The hockey world is collectively holding its breath at the moment.
Erik Karlsson‘s future certainly doesn’t seem to lie in Ottawa with the Senators, and much of the past week(s) has been dubbed #KarlssonWatch as such.
But while Karlsson is obviously the biggest commodity on the trade block, there are several other players with pretty good pedigrees that could be on the move as well.
Let’s take a look at five prime candidates to still switch teams this summer, in no particular order.
Here’s how a solid defenseman gets his name on the trading block:
1. New owner arrives
2. New owner appoints new front office pieces
3. New front office pieces see team in shambles
4. Team in shambles hasn’t made playoffs in nine years
5. Team in shambles that hasn’t made playoffs in nine years doesn’t have a starting goalie
6. Team in shambles that hasn’t made playoffs in nine years doesn’t have a starting goalie already traded away prospects for another good defenseman
6. Trade good players to help rectify bad situation
And they need to address Scott Darling and his inability to be a starting goalie in the NHL if they want to compete this year. They’ve found a backup in Petr Mrazek, but missed out on Philipp Grubauer and now need to try and pry something away from a team willing to give up a potential starter.
It’s either that, or they need to find a way to get better in front of Darling.
This one is pretty much set in stone, right?
When your general manager reportedly comes out and says there’s not going to be any contract negotiations regarding an extension, that’s a good a sign as any that it’s game over in Montreal.
That same report even suggested that Pacioretty might even look at re-signing with the Canadiens, the NHL’s brightest-burning tire fire at the moment.
Sure, the Canadiens are rebuilding and Pacioretty likely will command a decent return given his friendly salary, but any rebuild requires some veterans to stick around, and Pacioretty is the guy they should be wooing instead of bringing back Tomas Plekanec.
Oh, Marc Bergevin.
The days of Hart trophies and Art Ross’ are long gone for the aging Perry, who has begun the descent in his career arc.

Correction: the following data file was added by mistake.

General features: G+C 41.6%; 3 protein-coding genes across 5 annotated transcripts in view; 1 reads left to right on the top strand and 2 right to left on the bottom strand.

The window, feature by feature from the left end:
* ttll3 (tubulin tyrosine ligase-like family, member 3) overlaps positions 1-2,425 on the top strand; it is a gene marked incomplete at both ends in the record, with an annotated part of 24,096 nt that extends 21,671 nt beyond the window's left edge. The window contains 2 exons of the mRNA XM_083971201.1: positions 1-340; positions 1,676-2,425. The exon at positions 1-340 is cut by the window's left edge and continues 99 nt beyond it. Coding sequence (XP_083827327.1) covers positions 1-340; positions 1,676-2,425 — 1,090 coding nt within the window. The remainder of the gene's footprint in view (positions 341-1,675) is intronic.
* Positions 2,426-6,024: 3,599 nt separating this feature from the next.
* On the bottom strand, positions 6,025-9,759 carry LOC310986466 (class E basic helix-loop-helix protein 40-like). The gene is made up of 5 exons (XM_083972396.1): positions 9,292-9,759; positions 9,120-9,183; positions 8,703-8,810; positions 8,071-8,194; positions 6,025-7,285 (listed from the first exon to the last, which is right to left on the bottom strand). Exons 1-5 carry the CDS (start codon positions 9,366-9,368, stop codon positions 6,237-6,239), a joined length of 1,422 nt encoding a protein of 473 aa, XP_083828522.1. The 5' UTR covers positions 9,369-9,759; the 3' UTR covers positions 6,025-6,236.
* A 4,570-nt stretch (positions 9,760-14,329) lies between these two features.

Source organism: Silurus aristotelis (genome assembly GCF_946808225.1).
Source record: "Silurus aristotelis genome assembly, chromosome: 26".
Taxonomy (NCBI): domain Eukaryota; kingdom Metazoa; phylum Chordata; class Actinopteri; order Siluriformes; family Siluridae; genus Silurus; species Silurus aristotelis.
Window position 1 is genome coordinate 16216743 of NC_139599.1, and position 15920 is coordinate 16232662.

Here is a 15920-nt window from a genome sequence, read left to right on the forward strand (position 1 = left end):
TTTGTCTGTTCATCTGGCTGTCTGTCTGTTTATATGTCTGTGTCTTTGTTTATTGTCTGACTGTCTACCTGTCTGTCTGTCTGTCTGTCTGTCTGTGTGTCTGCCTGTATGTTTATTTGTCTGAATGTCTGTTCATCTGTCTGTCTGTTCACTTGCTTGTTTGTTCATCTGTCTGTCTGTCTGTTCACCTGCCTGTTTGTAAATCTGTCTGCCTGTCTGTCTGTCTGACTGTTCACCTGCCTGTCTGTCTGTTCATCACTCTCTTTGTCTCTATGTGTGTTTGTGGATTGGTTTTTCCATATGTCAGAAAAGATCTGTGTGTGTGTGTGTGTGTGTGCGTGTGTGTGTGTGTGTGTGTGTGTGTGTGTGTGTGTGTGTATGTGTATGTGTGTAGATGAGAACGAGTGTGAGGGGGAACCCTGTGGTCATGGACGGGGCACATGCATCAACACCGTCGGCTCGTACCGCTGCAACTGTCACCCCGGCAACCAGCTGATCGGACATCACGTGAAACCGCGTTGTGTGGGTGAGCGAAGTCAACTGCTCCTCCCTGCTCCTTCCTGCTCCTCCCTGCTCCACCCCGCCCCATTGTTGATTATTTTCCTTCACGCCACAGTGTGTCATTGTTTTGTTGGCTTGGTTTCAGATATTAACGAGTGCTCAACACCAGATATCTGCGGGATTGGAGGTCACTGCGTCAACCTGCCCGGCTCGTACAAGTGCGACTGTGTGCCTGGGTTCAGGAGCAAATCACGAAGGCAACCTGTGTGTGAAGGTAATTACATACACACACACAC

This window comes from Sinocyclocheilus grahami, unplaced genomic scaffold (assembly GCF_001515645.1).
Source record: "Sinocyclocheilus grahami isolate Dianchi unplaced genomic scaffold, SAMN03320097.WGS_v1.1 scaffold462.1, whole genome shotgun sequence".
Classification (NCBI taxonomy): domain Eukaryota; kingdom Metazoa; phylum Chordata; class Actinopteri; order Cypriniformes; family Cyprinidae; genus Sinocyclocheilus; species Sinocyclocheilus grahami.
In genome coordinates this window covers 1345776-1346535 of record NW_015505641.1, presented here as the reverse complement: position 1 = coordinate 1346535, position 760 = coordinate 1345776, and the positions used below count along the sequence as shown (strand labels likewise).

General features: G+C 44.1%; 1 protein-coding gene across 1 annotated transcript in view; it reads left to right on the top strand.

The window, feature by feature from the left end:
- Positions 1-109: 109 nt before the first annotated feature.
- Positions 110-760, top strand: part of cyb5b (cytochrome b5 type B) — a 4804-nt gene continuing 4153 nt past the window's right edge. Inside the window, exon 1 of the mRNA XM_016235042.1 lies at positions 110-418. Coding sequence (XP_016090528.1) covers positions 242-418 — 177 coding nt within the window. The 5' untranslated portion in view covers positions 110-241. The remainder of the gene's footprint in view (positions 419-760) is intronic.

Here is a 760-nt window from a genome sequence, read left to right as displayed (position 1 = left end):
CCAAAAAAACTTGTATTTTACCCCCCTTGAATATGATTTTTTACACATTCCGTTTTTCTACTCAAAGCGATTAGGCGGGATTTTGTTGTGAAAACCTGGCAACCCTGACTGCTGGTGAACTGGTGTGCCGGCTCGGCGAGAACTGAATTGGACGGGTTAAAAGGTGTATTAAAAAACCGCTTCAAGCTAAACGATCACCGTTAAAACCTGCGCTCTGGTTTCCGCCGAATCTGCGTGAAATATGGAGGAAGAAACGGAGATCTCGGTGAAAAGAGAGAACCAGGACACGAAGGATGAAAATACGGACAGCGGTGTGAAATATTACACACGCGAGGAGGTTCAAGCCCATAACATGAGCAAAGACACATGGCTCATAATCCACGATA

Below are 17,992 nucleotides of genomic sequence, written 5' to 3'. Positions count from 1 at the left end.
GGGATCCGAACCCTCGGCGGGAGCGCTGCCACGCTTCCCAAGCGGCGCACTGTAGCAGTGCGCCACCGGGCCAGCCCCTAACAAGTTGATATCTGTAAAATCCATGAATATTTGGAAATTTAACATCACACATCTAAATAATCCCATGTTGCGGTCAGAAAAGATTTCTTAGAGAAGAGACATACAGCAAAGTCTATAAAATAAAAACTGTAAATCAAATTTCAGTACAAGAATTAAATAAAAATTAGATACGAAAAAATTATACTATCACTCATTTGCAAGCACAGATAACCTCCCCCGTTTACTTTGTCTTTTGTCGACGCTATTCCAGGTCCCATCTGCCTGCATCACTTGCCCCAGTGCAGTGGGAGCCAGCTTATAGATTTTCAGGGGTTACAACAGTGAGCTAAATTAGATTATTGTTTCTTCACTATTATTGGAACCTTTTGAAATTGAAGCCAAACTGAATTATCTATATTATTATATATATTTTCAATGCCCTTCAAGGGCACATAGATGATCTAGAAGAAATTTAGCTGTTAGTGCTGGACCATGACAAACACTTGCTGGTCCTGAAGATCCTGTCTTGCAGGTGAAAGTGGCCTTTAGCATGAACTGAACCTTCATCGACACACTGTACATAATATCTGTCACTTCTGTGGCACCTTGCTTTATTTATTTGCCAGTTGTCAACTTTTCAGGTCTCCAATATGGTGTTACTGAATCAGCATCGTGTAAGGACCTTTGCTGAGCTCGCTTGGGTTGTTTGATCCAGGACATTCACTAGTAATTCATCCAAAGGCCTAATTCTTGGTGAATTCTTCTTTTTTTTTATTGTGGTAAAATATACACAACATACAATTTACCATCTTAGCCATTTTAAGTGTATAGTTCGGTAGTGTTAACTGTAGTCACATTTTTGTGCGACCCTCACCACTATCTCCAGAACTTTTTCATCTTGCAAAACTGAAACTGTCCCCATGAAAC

Perry carries with him a salary cap hit of nearly $9 million a season and that doesn’t run out for another three seasons, so moving the former ‘Rocket’ Richard winner won’t be easy.
Salary retention would likely be a must in any trade the Ducks pull off, but the Ducks need to sign a few players, including Ondrej Kase, who is quickly becoming Perry’s replacement at right wing.
This one seems unlikely given what Perry makes, but some teams need to hit the cap floor and some teams are willing to give a player of Perry’s stature a fresh lease on life hoping to extract some end-of-career heroics.
It goes without saying, but this is a brutal contract for the Edmonton Oilers.
Lucic hasn’t fit and isn’t adapting to the game that’s getting faster around him, leading many observers calling for the bruiser power forward to be traded.
It’s not easy.
Perhaps we could see a Karlsson-lite sort of deal, where Lucic is packaged with a better player to shed his salary, similar to what Ottawa is trying to do to rid themselves of Bobby Ryan‘s contract.
It’s a bit of mess for Peter Chiarelli, who got himself into it in the first place. He loves himself some Lucic after winning the Stanley Cup with him in 2011.
But Chiarelli’s job isn’t getting easier after missing the playoffs with arguably the world’s best player. This isn’t about loyalty anymore for Chiarelli, it’s about his job security.
When a player is on the fence about committing his long-term future to a team, it usually means he doesn’t want to commit his long-term future that certain team.
This is devastating for the Blue Jackets, who have one of the better teams in the NHL.
From our own James O’Brien:
He set a new career in total points. He averaged more shots on goal per game. His possession numbers jumped to an elite level. He was Columbus’ best and most impactful player for the entire season. When he was on the ice during 5-on-5 play the Blue Jackets controlled 57 percent of the total shot attempts. They outscored teams by a 61-37 margin. Without him on the ice the Blue Jackets were outshot (49 percent shot attempt) and outscored (108-111).
Panarin has a year remaining on his current contract and will turn into an unrestricted free agent next July. The return on him would be pretty good if perhaps slightly muted given the situation at this point.
It’s a lose-lose for Columbus, unless they want to give him a two-year deal and hopefully convince him to sign a longer-term contract later down the road.
The Blue Jackets aren’t far off from competing for the Stanley Cup. They have a lot of talent on their roster, including a world-class goaltender.
But you can’t lose Panarin, your best player, for nothing in a year’s time. If he isn’t willing to re-sign and meet your criteria, then you’re forced to move him, and that’s the situation, at least it appears, the Blue Jackets find themselves in.
Think someone else is likely to get moved?
Have your say in the comments.